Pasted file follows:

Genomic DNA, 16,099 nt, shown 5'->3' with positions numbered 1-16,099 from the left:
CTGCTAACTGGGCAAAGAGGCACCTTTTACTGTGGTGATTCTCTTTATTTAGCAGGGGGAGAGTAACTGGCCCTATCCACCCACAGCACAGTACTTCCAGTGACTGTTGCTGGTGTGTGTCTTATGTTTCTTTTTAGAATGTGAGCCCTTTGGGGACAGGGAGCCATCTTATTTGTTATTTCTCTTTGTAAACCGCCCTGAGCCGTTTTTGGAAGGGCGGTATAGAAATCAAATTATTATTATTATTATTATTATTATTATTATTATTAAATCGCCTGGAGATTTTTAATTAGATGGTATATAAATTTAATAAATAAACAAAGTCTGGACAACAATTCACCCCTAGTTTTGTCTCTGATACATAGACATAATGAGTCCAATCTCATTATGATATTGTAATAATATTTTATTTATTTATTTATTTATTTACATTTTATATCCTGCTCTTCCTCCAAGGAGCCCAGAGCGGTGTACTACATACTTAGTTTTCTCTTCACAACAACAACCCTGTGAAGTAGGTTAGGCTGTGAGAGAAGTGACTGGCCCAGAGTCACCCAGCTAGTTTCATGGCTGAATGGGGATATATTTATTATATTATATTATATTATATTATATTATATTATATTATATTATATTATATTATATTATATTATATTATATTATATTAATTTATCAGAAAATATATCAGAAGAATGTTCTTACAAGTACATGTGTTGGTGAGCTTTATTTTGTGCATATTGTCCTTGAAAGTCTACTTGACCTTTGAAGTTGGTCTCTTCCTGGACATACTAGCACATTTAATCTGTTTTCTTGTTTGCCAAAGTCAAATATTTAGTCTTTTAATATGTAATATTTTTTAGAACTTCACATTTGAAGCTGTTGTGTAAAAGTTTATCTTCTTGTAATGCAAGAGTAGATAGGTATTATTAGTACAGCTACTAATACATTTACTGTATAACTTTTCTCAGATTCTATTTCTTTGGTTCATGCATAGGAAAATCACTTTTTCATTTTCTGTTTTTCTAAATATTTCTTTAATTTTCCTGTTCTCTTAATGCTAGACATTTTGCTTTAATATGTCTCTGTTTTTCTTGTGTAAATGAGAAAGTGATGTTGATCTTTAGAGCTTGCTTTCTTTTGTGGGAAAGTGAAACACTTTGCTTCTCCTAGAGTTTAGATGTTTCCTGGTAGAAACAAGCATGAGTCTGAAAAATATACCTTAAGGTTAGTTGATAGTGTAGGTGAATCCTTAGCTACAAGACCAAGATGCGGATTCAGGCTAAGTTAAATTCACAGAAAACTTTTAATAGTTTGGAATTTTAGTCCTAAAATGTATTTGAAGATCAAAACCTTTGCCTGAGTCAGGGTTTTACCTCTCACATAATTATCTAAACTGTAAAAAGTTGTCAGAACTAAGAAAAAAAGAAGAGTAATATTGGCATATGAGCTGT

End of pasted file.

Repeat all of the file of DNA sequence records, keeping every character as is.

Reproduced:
Genomic DNA, 16,099 nt, shown 5'->3' with positions numbered 1-16,099 from the left:
CTGCTAACTGGGCAAAGAGGCACCTTTTACTGTGGTGATTCTCTTTATTTAGCAGGGGGAGAGTAACTGGCCCTATCCACCCACAGCACAGTACTTCCAGTGACTGTTGCTGGTGTGTGTCTTATGTTTCTTTTTAGAATGTGAGCCCTTTGGGGACAGGGAGCCATCTTATTTGTTATTTCTCTTTGTAAACCGCCCTGAGCCGTTTTTGGAAGGGCGGTATAGAAATCAAATTATTATTATTATTATTATTATTATTATTATTATTAAATCGCCTGGAGATTTTTAATTAGATGGTATATAAATTTAATAAATAAACAAAGTCTGGACAACAATTCACCCCTAGTTTTGTCTCTGATACATAGACATAATGAGTCCAATCTCATTATGATATTGTAATAATATTTTATTTATTTATTTATTTATTTACATTTTATATCCTGCTCTTCCTCCAAGGAGCCCAGAGCGGTGTACTACATACTTAGTTTTCTCTTCACAACAACAACCCTGTGAAGTAGGTTAGGCTGTGAGAGAAGTGACTGGCCCAGAGTCACCCAGCTAGTTTCATGGCTGAATGGGGATATATTTATTATATTATATTATATTATATTATATTATATTATATTATATTATATTATATTATATTATATTATATTATATTATATTAATTTATCAGAAAATATATCAGAAGAATGTTCTTACAAGTACATGTGTTGGTGAGCTTTATTTTGTGCATATTGTCCTTGAAAGTCTACTTGACCTTTGAAGTTGGTCTCTTCCTGGACATACTAGCACATTTAATCTGTTTTCTTGTTTGCCAAAGTCAAATATTTAGTCTTTTAATATGTAATATTTTTTAGAACTTCACATTTGAAGCTGTTGTGTAAAAGTTTATCTTCTTGTAATGCAAGAGTAGATAGGTATTATTAGTACAGCTACTAATACATTTACTGTATAACTTTTCTCAGATTCTATTTCTTTGGTTCATGCATAGGAAAATCACTTTTTCATTTTCTGTTTTTCTAAATATTTCTTTAATTTTCCTGTTCTCTTAATGCTAGACATTTTGCTTTAATATGTCTCTGTTTTTCTTGTGTAAATGAGAAAGTGATGTTGATCTTTAGAGCTTGCTTTCTTTTGTGGGAAAGTGAAACACTTTGCTTCTCCTAGAGTTTAGATGTTTCCTGGTAGAAACAAGCATGAGTCTGAAAAATATACCTTAAGGTTAGTTGATAGTGTAGGTGAATCCTTAGCTACAAGACCAAGATGCGGATTCAGGCTAAGTTAAATTCACAGAAAACTTTTAATAGTTTGGAATTTTAGTCCTAAAATGTATTTGAAGATCAAAACCTTTGCCTGAGTCAGGGTTTTACCTCTCACATAATTATCTAAACTGTAAAAAGTTGTCAGAACTAAGAAAAAAAGAAGAGTAATATTGGCATATGAGCTGT